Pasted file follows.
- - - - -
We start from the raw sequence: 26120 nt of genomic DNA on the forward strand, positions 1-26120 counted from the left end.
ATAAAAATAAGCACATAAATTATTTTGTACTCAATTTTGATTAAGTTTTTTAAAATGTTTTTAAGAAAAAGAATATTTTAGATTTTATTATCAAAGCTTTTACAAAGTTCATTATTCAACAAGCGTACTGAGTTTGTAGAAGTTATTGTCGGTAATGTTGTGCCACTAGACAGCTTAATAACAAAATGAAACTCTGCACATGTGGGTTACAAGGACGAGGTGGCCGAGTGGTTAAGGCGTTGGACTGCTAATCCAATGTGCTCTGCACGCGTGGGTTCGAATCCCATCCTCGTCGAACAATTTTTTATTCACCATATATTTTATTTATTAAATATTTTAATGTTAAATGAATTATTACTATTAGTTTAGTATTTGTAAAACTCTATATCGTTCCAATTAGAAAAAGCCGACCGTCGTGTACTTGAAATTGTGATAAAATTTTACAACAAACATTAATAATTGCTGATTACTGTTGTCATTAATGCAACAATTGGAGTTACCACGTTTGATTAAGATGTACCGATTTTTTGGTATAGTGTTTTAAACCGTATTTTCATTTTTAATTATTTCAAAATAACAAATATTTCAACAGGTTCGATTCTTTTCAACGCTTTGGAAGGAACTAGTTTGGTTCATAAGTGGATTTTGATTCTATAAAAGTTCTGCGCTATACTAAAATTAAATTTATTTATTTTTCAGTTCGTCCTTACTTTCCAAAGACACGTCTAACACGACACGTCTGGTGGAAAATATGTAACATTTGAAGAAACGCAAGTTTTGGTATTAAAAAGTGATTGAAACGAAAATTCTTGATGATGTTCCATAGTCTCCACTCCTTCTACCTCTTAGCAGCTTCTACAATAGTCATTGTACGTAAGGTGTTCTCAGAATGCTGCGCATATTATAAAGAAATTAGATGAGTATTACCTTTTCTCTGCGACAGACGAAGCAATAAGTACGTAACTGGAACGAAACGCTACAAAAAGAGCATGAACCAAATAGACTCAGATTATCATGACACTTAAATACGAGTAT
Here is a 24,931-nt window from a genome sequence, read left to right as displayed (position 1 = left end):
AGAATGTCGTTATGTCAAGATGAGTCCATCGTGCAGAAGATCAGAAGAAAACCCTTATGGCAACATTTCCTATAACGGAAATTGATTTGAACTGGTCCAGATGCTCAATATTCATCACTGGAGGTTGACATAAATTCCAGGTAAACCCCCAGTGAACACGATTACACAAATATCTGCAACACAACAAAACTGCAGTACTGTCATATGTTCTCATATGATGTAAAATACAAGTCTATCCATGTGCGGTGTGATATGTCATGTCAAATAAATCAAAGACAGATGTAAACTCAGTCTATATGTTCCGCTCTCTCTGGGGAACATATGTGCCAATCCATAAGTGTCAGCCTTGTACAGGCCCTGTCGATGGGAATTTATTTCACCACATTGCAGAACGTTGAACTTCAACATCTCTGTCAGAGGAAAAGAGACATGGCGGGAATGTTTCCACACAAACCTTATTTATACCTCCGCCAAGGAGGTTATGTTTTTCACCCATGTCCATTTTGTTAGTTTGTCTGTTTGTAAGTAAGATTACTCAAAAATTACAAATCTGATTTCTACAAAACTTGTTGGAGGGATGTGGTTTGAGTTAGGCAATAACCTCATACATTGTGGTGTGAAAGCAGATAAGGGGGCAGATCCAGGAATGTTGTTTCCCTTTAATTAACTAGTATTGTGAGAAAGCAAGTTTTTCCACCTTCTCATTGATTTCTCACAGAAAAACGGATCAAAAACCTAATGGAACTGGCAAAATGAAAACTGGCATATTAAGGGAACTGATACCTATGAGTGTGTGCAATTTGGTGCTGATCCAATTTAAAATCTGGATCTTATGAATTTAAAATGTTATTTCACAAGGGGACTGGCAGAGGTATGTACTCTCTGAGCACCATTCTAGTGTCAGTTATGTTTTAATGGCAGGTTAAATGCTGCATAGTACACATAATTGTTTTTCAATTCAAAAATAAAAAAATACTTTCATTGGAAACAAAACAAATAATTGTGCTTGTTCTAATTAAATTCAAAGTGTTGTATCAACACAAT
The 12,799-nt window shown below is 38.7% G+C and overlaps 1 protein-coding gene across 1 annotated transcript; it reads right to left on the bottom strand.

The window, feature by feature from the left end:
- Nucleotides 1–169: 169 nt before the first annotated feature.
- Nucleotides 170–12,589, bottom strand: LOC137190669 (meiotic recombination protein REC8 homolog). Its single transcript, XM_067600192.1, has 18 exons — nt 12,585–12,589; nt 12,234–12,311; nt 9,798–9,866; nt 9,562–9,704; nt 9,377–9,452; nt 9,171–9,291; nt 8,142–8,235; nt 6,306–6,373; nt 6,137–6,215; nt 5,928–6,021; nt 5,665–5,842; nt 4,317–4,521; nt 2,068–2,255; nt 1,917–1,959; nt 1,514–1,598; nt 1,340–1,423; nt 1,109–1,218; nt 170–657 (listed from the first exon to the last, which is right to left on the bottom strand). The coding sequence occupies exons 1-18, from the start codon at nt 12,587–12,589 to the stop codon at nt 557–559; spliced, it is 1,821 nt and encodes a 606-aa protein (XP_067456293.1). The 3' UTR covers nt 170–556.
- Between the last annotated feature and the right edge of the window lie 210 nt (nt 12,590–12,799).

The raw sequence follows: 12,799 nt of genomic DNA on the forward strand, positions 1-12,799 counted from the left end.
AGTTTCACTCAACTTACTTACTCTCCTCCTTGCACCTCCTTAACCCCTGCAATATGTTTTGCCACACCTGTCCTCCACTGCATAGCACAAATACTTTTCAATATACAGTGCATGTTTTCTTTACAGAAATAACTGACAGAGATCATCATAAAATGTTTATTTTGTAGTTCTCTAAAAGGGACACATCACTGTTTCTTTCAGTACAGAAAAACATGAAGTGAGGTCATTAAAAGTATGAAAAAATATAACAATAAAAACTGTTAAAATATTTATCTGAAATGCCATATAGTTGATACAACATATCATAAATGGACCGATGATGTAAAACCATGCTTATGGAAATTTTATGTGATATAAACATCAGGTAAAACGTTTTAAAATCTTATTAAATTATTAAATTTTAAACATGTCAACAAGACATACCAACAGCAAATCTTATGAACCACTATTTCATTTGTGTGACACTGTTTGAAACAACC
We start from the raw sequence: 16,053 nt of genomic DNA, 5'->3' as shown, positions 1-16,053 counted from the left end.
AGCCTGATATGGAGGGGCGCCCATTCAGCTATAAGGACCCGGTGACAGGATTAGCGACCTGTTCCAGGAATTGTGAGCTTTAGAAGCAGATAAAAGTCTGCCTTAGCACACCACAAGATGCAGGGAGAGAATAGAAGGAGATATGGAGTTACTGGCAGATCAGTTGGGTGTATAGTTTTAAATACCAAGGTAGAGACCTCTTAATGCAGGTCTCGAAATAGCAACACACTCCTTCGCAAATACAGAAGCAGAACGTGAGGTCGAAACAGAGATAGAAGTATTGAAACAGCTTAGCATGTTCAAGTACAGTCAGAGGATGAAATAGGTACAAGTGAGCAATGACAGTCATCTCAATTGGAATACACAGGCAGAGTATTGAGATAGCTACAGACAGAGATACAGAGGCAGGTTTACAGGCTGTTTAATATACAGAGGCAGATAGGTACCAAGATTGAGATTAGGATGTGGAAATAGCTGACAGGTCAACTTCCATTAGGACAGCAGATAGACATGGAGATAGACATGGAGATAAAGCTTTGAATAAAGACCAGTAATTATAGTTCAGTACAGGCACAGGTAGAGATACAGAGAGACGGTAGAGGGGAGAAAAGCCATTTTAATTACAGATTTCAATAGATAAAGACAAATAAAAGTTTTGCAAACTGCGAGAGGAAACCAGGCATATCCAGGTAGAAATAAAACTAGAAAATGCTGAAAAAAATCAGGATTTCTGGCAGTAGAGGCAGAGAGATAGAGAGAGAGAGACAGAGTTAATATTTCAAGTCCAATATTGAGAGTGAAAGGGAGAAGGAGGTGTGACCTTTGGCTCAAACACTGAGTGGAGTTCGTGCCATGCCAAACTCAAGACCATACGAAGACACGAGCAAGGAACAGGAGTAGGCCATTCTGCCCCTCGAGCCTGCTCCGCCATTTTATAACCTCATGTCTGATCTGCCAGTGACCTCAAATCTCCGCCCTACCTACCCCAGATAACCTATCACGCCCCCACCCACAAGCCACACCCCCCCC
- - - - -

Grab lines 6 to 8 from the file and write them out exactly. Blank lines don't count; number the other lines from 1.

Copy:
The window, feature by feature from the left end:
- Nucleotides 1–169: 169 nt before the first annotated feature.
- Nucleotides 170–12,589, bottom strand: LOC137190669 (meiotic recombination protein REC8 homolog). Its single transcript, XM_067600192.1, has 18 exons — nt 12,585–12,589; nt 12,234–12,311; nt 9,798–9,866; nt 9,562–9,704; nt 9,377–9,452; nt 9,171–9,291; nt 8,142–8,235; nt 6,306–6,373; nt 6,137–6,215; nt 5,928–6,021; nt 5,665–5,842; nt 4,317–4,521; nt 2,068–2,255; nt 1,917–1,959; nt 1,514–1,598; nt 1,340–1,423; nt 1,109–1,218; nt 170–657 (listed from the first exon to the last, which is right to left on the bottom strand). The coding sequence occupies exons 1-18, from the start codon at nt 12,587–12,589 to the stop codon at nt 557–559; spliced, it is 1,821 nt and encodes a 606-aa protein (XP_067456293.1). The 3' UTR covers nt 170–556.